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A worker paints a logo on the field at Sun Life Stadium before Media Day for the BCS National Championship college football game Saturday, Jan. 5, 2013, in Miami. (AP Photo/David J. Phillip)
College football: ’Bama and Irish are easy to hate
Analysis » BCS title game features two hateable teams.
First Published Jan 06 2013 11:46 pm • Last Updated May 05 2013 11:32 pm

Chips and dip? Check. Favorite beverages cooled down to prime drinking temperatures? Check. Bubble wrap on the TV? Probably a good idea.

If there is ever a BCS national title game that might spark flying objects at the TV, it has to be Monday’s matchup between Notre Dame and Alabama.

At a glance

BCS title game

» No. 2 Alabama (12-1) vs. No. 1 Notre Dame (12-0)

» at Sun Life Stadium in Miami

Kickoff » 6:30 p.m. MST


About Alabama » Quarterback A.J. McCarron set a single-season school record with 26 touchdown passes and completed 67 percent of his passes for 2,669 yards with just three interceptions. ... Alabama’s defense gave up just 10.7 points per game in 2012.

About Notre Dame » Linebacker Manti Te’o was the Heisman runner-up after leading the Irish with 103 tackles, 5.5 for loss, 1.5 sacks and 2 fumble recoveries. … Quarterback Everett Golson is 166-for-282 for 2,135 yards and 11 TDs.

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Arguably, no other teams in the current college football landscape draw such intense reactions out of fans as the two that will meet in Miami to decide the national title.

You either love them or hate them. For fans who don’t wear either the gold of Notre Dame or the crimson of Alabama, the majority probably fall into the category of downright dislike.

There is no feel-good, lovable, pull-for-the underdog story here for general college football fans to support. Monday’s game is about two of college football’s legendary football programs, which, predictably, are often perceived to represent the ultimate arrogance of the sport.

For ESPN, such a matchup is prime TV candy as the game is anticipated to be the most watched national title contest in history.

Sadly, no, both teams can’t lose. It’s hard to say which has more at stake when they clash at Sun Life Stadium.

The Tide, who are favored by 10 points, are gunning for their third national title in four years and could become the first team since Nebraska (1994-95) to win back-to-back national titles.

For the past month, the Tide have been coined a modern-day dynasty by many college football insiders.

However, Alabama coach Nick Saban has refused to acknowledge his program is in such a position. When the subject is broached, he often refers to a Michael Jordan comment about making a winning shot.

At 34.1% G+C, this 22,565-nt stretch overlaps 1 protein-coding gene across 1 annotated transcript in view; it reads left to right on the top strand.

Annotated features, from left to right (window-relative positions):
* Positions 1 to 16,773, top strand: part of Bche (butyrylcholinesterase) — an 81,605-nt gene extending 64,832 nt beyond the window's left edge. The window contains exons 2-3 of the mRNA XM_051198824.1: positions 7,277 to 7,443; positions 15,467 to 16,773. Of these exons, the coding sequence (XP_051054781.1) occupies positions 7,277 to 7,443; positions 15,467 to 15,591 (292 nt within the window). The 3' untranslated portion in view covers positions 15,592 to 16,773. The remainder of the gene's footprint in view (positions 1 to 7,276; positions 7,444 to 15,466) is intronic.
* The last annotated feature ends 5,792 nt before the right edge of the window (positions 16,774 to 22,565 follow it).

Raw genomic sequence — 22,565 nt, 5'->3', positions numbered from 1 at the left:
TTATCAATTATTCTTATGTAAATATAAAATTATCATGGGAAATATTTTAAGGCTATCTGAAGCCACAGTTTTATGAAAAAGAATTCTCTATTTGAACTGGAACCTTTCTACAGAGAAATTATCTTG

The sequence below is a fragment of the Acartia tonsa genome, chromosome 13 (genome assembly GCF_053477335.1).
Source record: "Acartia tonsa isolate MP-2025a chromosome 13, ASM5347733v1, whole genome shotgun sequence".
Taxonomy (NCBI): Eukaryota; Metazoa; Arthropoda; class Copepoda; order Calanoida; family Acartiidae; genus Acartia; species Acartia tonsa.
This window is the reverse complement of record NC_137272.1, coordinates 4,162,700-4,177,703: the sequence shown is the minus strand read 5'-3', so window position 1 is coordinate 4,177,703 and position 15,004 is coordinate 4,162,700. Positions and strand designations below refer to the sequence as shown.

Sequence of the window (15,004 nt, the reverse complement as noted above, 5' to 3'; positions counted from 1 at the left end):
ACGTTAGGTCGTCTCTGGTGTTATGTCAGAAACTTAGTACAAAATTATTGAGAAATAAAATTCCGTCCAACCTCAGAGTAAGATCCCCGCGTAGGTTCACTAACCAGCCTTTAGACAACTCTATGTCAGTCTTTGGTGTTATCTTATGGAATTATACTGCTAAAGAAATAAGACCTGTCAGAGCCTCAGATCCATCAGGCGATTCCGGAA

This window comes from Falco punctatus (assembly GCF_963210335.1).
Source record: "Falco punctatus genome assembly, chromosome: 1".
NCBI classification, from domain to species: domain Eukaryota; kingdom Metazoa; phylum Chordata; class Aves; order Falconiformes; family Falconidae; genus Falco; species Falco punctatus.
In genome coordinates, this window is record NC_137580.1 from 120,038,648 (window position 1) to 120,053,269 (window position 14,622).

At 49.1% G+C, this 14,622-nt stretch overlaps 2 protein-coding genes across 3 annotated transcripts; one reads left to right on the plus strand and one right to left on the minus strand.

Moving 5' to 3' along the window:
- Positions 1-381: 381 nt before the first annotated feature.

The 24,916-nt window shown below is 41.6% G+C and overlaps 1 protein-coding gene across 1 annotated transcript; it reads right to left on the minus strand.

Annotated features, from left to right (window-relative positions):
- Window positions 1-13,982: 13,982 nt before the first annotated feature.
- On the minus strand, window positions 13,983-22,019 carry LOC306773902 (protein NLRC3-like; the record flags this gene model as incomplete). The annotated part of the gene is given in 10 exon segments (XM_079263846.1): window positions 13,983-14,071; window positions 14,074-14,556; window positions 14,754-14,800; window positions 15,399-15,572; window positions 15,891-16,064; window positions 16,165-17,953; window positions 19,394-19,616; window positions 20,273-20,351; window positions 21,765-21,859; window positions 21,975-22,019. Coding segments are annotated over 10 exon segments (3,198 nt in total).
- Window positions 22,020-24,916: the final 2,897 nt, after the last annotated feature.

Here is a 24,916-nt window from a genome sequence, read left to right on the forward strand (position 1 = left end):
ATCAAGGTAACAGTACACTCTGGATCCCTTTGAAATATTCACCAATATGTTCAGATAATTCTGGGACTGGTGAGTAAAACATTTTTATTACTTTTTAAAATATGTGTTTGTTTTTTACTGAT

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"It doesn’t matter how many game-winning shots he’s made in the past, the only one that matters is the one he’s about to take," Saban said in response to media questions this week.

However, it’s hard to argue with Alabama’s success and with Saban’s seemingly magical touch. The former LSU coach is the only coach since 1936 to win two national titles at two different schools.

Yet even while ’Bama supporters celebrate the Tide’s accomplishments, there are those who see the program more as a symbol of all that is wrong with college football rather than a dynasty.

The SEC has won six titles in a row, but some believe the conference’s consistent presence in the title game is more about the big business of college football rather than deserving success on the field.

Alabama lost to Texas A&M 29-24, making it one of four one-loss teams in the top five of the BCS standings.

One of those other one-loss teams, No. 3 Florida, was embarrassed by No. 21 Louisville 33-23 in the Sugar Bowl, while another, Oregon, demolished Kansas State 35-17 in the Fiesta Bowl, adding weight to the argument that the SEC is an overrated league hyped for television.

Such an argument puts the Tide in a position of defending the conference against naysayers.

The team they must do so against elicits its own strong responses.

Notre Dame is the only undefeated team in the BCS standings, but five of its wins were decided by seven or fewer points, prompting some to believe that the Irish are more lucky than good.

The highest-ranked team Notre Dame played was No. 8 Oklahoma, which it beat 30-13.

A win against the Tide might prove the Irish have truly emerged from one of the program’s darkest periods, a time when it wallowed in mediocrity and embarrassing bowl losses under coaches Bob Davie, Tyrone Willingham and Charlie Weis.

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